|Members Present |
Judge Michael Sturdevant
Petra Mandigo Hulm
Justice Dale Sandstrom
|Members Absent |
Fritz Fremgen, Stutsman County State's Attorney
Chair Sturdevant called the meeting to order at 10:00 a.m. and drew Committee members' attention to Attachment B (March 11, 2010) - minutes of the December 11, 2009, meeting. Mark Hanson suggested that the 2nd sentence in the 6th paragraph on page 7 should be deleted as it is an inapt expression of his approach with respect to advertising practices.
It was moved by Pat Ward, seconded by Petra Mandigo Hulm, and carried that the minutes, as corrected, be approved.
Responsibilities of a Prosecutor - ABA and State's Attorney Amendments to Model Rule 3.8
Chair Sturdevant drew attention to Attachment D (March 11, 2010) - proposed amendments to Rule 3.8 submitted by the State's Attorneys Association in response to the ABA Model Rule amendments and to address prosecutor contacts with an unrepresented defendant. He welcomed Fritz Fremgen for an explanation of the proposed amendments.
Mr. Fremgen said the ABA amendments to Model Rule 3.8 were distributed to state's attorneys for review and comment and a number of concerns were expressed with respect to the additional obligations that would be imposed on prosecutors by new paragraphs (g) and (h). He said there are also concerns, as he mentioned at the December 11, 2009, meeting, with current paragraph (c), which limits the kinds of contacts a prosecutor may have with an unrepresented defendant. He suggested the Committee should include review of paragraph (c) in its consideration of the ABA amendments. He said the State's Attorneys' proposed amendments include suggested changes to paragraph (c).
With respect to the ABA amendments to paragraphs (g) and (h), Mr. Fremgen said the amendments would require prosecutors to undertake what may be considered remarkable actions. He said the objective of remedying the situation of a wrongly convicted defendant is laudable, but there is concern that the responsibilities identified in the amendments are inappropriate. With respect to paragraph (g), he said there are concerns about which prosecutor in which jurisdiction has the responsibility of undertaking the required actions. And, he said, those actions are, in turn, governed by the nature of the evidence that the defendant was wrongly convicted. Additionally, he said, the requirement in paragraph (h) that the prosecutor "seek to remedy the conviction" appears to place the prosecutor in the position of advocating for the defendant.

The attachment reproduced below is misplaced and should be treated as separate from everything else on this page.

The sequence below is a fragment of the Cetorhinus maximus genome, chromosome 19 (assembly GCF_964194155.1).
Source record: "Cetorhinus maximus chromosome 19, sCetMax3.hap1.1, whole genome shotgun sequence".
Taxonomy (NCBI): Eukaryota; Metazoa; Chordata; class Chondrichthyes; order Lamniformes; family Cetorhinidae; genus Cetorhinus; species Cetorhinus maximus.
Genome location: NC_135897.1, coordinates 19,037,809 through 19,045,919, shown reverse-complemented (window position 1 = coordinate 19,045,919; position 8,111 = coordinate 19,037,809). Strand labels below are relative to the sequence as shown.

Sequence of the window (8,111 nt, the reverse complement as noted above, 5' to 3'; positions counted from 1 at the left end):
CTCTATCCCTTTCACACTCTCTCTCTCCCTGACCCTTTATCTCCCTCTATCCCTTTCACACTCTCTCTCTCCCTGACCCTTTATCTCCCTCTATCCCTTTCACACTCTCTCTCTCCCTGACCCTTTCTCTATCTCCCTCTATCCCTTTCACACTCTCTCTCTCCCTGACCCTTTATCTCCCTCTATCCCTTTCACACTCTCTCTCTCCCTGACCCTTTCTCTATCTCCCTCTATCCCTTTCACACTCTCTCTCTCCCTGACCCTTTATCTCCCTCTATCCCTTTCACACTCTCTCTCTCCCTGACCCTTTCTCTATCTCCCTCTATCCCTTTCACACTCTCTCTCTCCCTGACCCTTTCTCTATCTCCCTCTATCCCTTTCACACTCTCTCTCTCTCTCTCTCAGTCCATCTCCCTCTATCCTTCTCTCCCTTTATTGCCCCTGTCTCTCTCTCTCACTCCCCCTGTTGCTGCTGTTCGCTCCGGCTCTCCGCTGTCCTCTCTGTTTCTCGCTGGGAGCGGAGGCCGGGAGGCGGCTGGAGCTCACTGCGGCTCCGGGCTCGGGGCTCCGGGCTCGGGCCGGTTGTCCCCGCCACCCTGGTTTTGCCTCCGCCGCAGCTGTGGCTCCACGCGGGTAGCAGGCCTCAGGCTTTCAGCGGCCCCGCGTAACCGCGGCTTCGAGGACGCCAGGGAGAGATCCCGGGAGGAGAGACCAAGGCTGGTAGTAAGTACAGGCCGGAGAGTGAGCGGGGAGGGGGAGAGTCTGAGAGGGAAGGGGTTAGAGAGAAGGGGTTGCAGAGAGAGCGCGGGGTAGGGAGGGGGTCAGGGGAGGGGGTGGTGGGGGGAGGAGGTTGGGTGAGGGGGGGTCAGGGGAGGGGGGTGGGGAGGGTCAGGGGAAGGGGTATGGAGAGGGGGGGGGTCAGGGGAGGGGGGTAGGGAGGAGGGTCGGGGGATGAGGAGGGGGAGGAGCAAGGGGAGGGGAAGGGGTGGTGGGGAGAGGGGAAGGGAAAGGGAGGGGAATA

Judge Sturdevant asked whether the obligation in paragraph (h) could not also be described as the prosecutor advocating for justice. Mr. Fremgen agreed but emphasized that the objective should be to enable the defendant to seek redress through available tools, such as post-conviction relief, petitions for habeas corpus, seeking commutation, or application for appointed counsel to facilitate seeking the remedy. These tools, he said, are described in the proposed additions to the Comment.
Jason Vendsel asked whether action taken by the prosecutor could be the filing of a simple one page statement that there is clear and convincing evidence that the defendant was convicted of an offense the defendant did not commit. Mr. Fremgen responded that such an approach is possible, but questioned why the prosecutor should be placed on the side of the defendant when public defenders are available.
In response to a question from Justice Sandstrom regarding whether the fundamental role of the prosecutor is doing justice or convicting someone, Mr. Fremgen acknowledged that seeking justice is paramount but he cautioned that prosecutors should not become involved in the tangle of problems that may arise when attempting to assist a defendant in seeking a particular remedy.
Jason Vendsel said the difference between paragraph (g) and paragraph (h) seems to be that paragraph (h) would not necessarily require initiating an adversarial process. He said paragraph (g), which would require the prosecutor to promptly disclose evidence to a court, may be more problematic from a prosecutorial perspective.
Dann Greenwood questioned why, if the defendant is innocent, the burden of seeking to remedy the wrongful conviction should be placed on the defendant.
Petra Mandigo Hulm noted those situations in which the defendant may not be currently incarcerated and asked whether the state's attorney would be required to locate the defendant.
Pat Ward drew attention to the requirement in paragraph (h) that the prosecutor must "seek to remedy the conviction." He said that seems to impose an obligation beyond simply notifying the court. Mr. Fremgen said the proposed Comment language attempts to explain the scope of the prosecutor's responsibilities under paragraph (h).